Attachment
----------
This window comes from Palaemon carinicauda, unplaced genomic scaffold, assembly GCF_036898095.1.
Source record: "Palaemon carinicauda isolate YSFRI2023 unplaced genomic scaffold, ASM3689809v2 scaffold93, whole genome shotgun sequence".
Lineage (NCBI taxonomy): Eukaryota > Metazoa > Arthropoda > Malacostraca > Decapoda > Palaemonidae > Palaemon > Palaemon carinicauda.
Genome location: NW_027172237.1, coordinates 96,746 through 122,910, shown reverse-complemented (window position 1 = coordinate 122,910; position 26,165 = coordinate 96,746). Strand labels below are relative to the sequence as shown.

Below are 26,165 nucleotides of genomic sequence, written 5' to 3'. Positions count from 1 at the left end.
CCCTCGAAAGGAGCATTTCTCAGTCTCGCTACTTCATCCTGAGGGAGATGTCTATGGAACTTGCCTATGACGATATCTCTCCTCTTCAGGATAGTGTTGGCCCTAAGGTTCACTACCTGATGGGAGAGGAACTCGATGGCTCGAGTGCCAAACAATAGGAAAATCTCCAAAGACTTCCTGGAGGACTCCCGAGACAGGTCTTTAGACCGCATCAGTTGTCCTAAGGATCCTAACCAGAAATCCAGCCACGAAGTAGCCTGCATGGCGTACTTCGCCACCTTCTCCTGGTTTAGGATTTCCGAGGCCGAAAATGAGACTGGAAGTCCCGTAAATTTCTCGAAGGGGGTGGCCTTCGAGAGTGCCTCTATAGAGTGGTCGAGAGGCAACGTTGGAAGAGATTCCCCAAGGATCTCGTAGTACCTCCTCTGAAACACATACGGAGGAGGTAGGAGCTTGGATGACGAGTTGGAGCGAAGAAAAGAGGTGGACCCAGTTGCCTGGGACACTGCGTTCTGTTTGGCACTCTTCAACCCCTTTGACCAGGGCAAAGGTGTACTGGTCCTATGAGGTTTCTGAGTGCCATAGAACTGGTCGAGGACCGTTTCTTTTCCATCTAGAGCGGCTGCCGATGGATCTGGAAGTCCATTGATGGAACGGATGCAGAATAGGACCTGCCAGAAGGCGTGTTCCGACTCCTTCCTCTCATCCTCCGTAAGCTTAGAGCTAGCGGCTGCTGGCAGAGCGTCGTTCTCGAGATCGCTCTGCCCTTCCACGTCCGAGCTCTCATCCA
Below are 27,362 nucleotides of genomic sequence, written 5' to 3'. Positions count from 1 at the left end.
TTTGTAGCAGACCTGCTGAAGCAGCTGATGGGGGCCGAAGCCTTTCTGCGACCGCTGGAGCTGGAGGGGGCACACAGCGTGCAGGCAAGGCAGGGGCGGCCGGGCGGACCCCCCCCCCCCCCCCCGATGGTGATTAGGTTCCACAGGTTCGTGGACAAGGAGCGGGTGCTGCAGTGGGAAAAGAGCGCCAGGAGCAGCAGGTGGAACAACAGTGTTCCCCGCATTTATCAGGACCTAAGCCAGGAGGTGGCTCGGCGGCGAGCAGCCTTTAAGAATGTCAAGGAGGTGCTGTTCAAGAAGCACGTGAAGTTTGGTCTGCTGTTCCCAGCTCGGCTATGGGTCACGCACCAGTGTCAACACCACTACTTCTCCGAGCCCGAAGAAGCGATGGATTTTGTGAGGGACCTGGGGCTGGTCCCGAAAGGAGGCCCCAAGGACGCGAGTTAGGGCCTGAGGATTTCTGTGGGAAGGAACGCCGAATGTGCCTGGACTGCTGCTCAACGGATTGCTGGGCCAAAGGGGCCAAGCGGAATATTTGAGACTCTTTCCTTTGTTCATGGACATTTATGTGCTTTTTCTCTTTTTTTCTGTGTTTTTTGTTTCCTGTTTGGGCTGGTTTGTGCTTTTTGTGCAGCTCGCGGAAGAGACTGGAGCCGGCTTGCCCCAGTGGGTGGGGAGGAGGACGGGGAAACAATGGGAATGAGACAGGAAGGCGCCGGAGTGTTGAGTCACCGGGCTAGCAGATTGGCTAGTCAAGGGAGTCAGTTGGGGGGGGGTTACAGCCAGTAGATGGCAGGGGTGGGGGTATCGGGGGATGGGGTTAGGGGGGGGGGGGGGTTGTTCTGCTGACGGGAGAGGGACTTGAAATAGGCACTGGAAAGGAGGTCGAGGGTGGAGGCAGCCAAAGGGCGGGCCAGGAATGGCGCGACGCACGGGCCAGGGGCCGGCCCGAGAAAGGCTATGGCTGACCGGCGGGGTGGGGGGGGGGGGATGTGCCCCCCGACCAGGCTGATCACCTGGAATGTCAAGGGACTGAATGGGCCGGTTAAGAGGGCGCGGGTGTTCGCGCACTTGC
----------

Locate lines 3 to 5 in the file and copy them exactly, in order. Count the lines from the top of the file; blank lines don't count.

Lineage (NCBI taxonomy): Eukaryota > Metazoa > Arthropoda > Malacostraca > Decapoda > Palaemonidae > Palaemon > Palaemon carinicauda.
Genome location: NW_027172237.1, coordinates 96,746 through 122,910, shown reverse-complemented (window position 1 = coordinate 122,910; position 26,165 = coordinate 96,746). Strand labels below are relative to the sequence as shown.

Below are 26,165 nucleotides of genomic sequence, written 5' to 3'. Positions count from 1 at the left end.